I’ll wait. Should I grab a magazine? Maybe War and Peace?

          2. Guess what: I’ll shame fathers who smoke in their kids’ bedroom as well? Or is shaming people for doing shameful things no longer allowed?

          3. @disqus_wikCZAHcrA:disqus  That isn’t something you can compare.

            Also, surprise! No actual data as you claimed.

          1. Thank you.

            Your contribution is greatly appreciated.  

            Assumptions can go both ways, much to the chagrin of many.

        2. Assuming there isn’t any meth present. (Not saying there is.)

          No speculation required.

          How’s your cognitive dissonance going?

          1. You should work in government pr, what with your abilities at assembling snippets from different conversations and contexts to craft a new statement to suit your purposes and all.

          2. Remember how we just had that e-mail conversation about you not being a dick?

    4. Time to get off the rails

      That picture doesn’t show her on any train.  Looks like they are lying in sand somewhere.  Could it be you’re making too many assumptions here?

    5. Jeez, you had me all expecting to see a small child on a freight train – all you know is that a photographer who was riding the rails, at one point hung out on the beach in the company of a nursing mother (actually you don’t even know that – could be shared parenting, breastfeeding surrogacy, etc.).

    6. Totally agree. I was subject to a period of severe poverty when I was a child and it strikes me as being terribly unfair to the kid. It’s one thing to live hobo life if you’re not a parent but quite another if you have a child.

  3. All politics and related bullshit aside, these are some really striking images.  I’m considering purchasing a copy.

  4. Over the course of the day, I’ve created a back-story about the “nursing mother” photo:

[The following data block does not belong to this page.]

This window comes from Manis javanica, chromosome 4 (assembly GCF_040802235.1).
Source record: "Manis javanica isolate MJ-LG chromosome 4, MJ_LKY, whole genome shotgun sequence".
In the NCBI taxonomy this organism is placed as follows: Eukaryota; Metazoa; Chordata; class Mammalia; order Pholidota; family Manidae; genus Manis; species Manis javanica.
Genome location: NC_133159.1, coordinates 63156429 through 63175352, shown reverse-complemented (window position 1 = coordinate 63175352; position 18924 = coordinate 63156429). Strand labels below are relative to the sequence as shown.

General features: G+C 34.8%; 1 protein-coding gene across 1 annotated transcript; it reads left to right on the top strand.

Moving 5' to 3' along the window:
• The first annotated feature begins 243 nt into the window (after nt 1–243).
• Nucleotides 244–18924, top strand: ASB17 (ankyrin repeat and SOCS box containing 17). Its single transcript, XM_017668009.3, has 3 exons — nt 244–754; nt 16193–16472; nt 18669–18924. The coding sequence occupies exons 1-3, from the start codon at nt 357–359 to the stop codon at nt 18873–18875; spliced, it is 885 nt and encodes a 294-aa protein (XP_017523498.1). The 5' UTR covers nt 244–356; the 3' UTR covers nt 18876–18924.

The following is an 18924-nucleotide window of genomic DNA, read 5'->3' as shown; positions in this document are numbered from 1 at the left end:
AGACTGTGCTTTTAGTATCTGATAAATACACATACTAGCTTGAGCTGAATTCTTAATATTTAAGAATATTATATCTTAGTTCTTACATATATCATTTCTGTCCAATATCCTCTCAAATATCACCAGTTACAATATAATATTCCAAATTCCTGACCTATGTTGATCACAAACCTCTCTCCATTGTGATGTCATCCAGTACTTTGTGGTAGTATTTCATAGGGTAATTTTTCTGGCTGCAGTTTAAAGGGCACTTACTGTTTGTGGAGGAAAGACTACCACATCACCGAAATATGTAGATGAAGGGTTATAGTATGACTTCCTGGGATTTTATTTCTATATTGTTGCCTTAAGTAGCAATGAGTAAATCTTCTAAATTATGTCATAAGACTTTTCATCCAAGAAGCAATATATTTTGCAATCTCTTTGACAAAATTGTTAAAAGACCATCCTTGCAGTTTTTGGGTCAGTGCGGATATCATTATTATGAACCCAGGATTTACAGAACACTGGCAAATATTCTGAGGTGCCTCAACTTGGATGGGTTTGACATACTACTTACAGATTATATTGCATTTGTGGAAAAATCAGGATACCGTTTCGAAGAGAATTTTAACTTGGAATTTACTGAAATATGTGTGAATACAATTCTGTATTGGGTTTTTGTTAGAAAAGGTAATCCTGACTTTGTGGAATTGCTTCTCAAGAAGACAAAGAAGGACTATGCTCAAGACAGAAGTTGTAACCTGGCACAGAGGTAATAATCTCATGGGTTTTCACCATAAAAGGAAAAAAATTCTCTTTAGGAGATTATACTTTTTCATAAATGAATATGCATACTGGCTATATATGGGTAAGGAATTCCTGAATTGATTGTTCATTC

Michelle used to run with her friends on the trains. She ran away from an abusive situation early in her teens and grew up quick riding the rails with her friends. One day, in southern Arizona, one of the group got sick and it was voted that Michelle should go into town to get some ibuprofen with a little of the money they’d made picking blackberries. While checking out, she realized that she’d left the money fifteen miles back at camp. She almost cried thinking of the trip she’d have to make again, under the burning Arizona sun, when suddenly a customer saw her and helped her out. He asked her about her situation and offered to buy them more supplies. After a round of coffee, he took her back to camp where she announced that she’d be leaving the group and staying for awhile with her new friend.

    Fast forward two years: Micheal turned out to be a Nobel laureate who was horribly burned in an accident while trying to find a cure for Ellis Van Creveld syndrome. Despite his horrid appearance, Michelle thought he was the most sincere person she’d ever met, and (after a shower) he thought Michelle was the most beautiful girl he’d ever known. They fell in love and eventually, gave birth to Mitchell.

    They still live in Arizona and occasionally, true to form Micheal, let’s her old pals stay with them while passing through. Their favorite activity is laying out under the sun on Michelle’s old tarp, where she and her friends regale Micheal and Mitchell with stories of their adventures. One day, Mitchell hopes to become a train engineer.

  5. These look like stills from some unmade weird-ass Harmony Korine/Larry Clark/Early Gus Van Sant film.  One I wouldn’t mind seeing, too.

Comments are closed.